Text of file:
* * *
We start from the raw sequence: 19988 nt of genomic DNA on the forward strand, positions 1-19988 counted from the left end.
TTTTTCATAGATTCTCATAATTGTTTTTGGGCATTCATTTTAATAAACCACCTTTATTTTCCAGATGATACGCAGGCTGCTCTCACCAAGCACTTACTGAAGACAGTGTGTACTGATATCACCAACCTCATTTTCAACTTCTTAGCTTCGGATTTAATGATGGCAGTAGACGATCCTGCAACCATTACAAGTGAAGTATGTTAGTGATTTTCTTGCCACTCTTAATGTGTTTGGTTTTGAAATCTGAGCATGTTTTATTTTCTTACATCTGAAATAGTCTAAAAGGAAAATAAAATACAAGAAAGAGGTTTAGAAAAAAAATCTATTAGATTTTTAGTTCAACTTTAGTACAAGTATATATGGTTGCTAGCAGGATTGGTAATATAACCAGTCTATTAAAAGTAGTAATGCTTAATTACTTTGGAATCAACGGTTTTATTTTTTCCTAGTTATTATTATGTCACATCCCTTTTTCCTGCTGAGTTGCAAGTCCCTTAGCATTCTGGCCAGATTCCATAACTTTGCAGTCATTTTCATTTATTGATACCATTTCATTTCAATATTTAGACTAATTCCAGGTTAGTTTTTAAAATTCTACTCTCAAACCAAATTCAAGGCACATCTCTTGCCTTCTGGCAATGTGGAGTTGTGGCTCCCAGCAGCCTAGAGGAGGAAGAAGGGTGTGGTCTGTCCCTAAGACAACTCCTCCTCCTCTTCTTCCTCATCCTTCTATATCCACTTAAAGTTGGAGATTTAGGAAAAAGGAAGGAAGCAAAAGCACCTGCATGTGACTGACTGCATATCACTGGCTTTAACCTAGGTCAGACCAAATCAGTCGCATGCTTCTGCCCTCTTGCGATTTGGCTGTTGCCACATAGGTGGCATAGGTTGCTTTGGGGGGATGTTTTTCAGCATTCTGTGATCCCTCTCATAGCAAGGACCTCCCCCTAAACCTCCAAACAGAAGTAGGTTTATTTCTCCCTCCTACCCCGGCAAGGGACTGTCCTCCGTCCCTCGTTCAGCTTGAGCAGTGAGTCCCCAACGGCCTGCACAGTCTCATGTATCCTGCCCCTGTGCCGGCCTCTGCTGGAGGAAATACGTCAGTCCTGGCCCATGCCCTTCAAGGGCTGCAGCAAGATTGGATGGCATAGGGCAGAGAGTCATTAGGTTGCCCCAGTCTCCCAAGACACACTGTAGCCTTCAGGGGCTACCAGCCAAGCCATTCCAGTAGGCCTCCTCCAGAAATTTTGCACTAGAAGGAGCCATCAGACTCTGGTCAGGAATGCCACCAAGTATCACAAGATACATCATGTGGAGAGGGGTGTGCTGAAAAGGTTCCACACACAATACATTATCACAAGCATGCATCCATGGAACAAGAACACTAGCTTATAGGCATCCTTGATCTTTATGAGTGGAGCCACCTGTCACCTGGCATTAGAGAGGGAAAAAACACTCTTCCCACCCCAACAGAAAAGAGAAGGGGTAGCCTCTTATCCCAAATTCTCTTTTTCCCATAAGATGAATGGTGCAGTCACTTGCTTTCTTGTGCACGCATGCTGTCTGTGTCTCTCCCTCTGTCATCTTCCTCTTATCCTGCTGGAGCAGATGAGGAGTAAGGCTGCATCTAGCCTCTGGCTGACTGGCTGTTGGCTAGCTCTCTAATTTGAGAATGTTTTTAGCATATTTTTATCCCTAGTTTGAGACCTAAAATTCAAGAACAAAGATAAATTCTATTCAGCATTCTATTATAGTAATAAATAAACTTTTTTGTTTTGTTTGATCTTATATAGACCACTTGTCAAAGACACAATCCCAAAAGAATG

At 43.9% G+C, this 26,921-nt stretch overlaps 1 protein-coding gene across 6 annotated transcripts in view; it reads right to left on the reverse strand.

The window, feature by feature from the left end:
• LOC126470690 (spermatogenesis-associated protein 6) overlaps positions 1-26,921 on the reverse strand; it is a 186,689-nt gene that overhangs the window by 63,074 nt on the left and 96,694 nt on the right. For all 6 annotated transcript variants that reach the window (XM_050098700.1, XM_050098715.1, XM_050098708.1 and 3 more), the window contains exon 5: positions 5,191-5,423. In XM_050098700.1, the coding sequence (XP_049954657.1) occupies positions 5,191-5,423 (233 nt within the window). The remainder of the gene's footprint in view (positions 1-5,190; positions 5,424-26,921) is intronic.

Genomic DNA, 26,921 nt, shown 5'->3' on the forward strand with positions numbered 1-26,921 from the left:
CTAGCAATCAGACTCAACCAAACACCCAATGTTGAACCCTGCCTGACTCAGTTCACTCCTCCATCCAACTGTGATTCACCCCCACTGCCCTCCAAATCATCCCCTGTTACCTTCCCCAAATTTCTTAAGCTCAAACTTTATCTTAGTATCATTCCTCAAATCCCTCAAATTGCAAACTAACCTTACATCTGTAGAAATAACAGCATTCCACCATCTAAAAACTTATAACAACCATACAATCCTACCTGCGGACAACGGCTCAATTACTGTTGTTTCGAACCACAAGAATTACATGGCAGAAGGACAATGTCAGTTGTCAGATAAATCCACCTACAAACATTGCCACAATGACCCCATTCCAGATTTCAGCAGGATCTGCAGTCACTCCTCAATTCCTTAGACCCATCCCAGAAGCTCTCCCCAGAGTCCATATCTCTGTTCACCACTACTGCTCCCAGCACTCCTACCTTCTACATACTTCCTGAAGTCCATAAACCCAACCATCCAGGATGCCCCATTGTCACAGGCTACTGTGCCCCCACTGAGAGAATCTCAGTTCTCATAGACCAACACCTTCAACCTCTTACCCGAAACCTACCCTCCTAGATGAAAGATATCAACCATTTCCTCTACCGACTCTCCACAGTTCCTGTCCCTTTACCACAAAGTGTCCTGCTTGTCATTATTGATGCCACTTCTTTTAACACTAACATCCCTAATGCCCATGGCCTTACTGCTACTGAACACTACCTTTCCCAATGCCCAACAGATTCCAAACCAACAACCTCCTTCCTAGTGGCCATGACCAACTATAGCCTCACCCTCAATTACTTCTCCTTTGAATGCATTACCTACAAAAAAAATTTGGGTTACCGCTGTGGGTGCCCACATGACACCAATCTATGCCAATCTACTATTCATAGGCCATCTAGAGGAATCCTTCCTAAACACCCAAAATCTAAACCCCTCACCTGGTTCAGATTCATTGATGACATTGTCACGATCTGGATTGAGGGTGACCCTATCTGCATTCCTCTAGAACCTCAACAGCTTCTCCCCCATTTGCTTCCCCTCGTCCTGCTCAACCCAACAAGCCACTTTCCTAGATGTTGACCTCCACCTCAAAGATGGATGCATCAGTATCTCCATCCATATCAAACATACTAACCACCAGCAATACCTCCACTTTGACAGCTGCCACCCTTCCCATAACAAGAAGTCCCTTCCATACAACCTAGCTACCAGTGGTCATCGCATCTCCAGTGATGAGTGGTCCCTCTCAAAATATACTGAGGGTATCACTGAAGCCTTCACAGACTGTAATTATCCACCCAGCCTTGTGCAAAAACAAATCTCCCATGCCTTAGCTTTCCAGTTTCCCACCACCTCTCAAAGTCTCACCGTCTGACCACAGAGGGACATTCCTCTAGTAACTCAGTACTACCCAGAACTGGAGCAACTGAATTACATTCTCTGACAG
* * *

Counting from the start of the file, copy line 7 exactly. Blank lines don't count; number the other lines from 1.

CTAGCAATCAGACTCAACCAAACACCCAATGTTGAACCCTGCCTGACTCAGTTCACTCCTCCATCCAACTGTGATTCACCCCCACTGCCCTCCAAATCATCCCCTGTTACCTTCCCCAAATTTCTTAAGCTCAAACTTTATCTTAGTATCATTCCTCAAATCCCTCAAATTGCAAACTAACCTTACATCTGTAGAAATAACAGCATTCCACCATCTAAAAACTTATAACAACCATACAATCCTACCTGCGGACAACGGCTCAATTACTGTTGTTTCGAACCACAAGAATTACATGGCAGAAGGACAATGTCAGTTGTCAGATAAATCCACCTACAAACATTGCCACAATGACCCCATTCCAGATTTCAGCAGGATCTGCAGTCACTCCTCAATTCCTTAGACCCATCCCAGAAGCTCTCCCCAGAGTCCATATCTCTGTTCACCACTACTGCTCCCAGCACTCCTACCTTCTACATACTTCCTGAAGTCCATAAACCCAACCATCCAGGATGCCCCATTGTCACAGGCTACTGTGCCCCCACTGAGAGAATCTCAGTTCTCATAGACCAACACCTTCAACCTCTTACCCGAAACCTACCCTCCTAGATGAAAGATATCAACCATTTCCTCTACCGACTCTCCACAGTTCCTGTCCCTTTACCACAAAGTGTCCTGCTTGTCATTATTGATGCCACTTCTTTTAACACTAACATCCCTAATGCCCATGGCCTTACTGCTACTGAACACTACCTTTCCCAATGCCCAACAGATTCCAAACCAACAACCTCCTTCCTAGTGGCCATGACCAACTATAGCCTCACCCTCAATTACTTCTCCTTTGAATGCATTACCTACAAAAAAAATTTGGGTTACCGCTGTGGGTGCCCACATGACACCAATCTATGCCAATCTACTATTCATAGGCCATCTAGAGGAATCCTTCCTAAACACCCAAAATCTAAACCCCTCACCTGGTTCAGATTCATTGATGACATTGTCACGATCTGGATTGAGGGTGACCCTATCTGCATTCCTCTAGAACCTCAACAGCTTCTCCCCCATTTGCTTCCCCTCGTCCTGCTCAACCCAACAAGCCACTTTCCTAGATGTTGACCTCCACCTCAAAGATGGATGCATCAGTATCTCCATCCATATCAAACATACTAACCACCAGCAATACCTCCACTTTGACAGCTGCCACCCTTCCCATAACAAGAAGTCCCTTCCATACAACCTAGCTACCAGTGGTCATCGCATCTCCAGTGATGAGTGGTCCCTCTCAAAATATACTGAGGGTATCACTGAAGCCTTCACAGACTGTAATTATCCACCCAGCCTTGTGCAAAAACAAATCTCCCATGCCTTAGCTTTCCAGTTTCCCACCACCTCTCAAAGTCTCACCGTCTGACCACAGAGGGACATTCCTCTAGTAACTCAGTACTACCCAGAACTGGAGCAACTGAATTACATTCTCTGACAG